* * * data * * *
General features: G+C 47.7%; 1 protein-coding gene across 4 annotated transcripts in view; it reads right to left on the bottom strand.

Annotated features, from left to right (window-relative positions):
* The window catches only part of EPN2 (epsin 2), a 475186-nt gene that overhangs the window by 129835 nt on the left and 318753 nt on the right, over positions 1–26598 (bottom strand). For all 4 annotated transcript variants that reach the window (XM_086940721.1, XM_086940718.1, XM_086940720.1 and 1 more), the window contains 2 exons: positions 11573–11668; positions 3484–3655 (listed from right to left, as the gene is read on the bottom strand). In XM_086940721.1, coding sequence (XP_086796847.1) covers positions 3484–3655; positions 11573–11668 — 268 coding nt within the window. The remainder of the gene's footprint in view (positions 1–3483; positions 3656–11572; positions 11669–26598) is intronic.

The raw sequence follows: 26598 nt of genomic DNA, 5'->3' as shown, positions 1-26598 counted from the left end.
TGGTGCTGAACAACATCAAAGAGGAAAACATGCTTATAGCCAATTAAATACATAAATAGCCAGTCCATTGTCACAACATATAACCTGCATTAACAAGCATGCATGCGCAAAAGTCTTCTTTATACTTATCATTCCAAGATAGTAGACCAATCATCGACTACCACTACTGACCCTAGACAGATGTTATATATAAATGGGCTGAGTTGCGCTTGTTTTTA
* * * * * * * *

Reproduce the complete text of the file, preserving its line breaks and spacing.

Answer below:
General features: G+C 47.7%; 1 protein-coding gene across 4 annotated transcripts in view; it reads right to left on the bottom strand.

Annotated features, from left to right (window-relative positions):
* The window catches only part of EPN2 (epsin 2), a 475186-nt gene that overhangs the window by 129835 nt on the left and 318753 nt on the right, over positions 1–26598 (bottom strand). For all 4 annotated transcript variants that reach the window (XM_086940721.1, XM_086940718.1, XM_086940720.1 and 1 more), the window contains 2 exons: positions 11573–11668; positions 3484–3655 (listed from right to left, as the gene is read on the bottom strand). In XM_086940721.1, coding sequence (XP_086796847.1) covers positions 3484–3655; positions 11573–11668 — 268 coding nt within the window. The remainder of the gene's footprint in view (positions 1–3483; positions 3656–11572; positions 11669–26598) is intronic.

The raw sequence follows: 26598 nt of genomic DNA, 5'->3' as shown, positions 1-26598 counted from the left end.
TGGTGCTGAACAACATCAAAGAGGAAAACATGCTTATAGCCAATTAAATACATAAATAGCCAGTCCATTGTCACAACATATAACCTGCATTAACAAGCATGCATGCGCAAAAGTCTTCTTTATACTTATCATTCCAAGATAGTAGACCAATCATCGACTACCACTACTGACCCTAGACAGATGTTATATATAAATGGGCTGAGTTGCGCTTGTTTTTA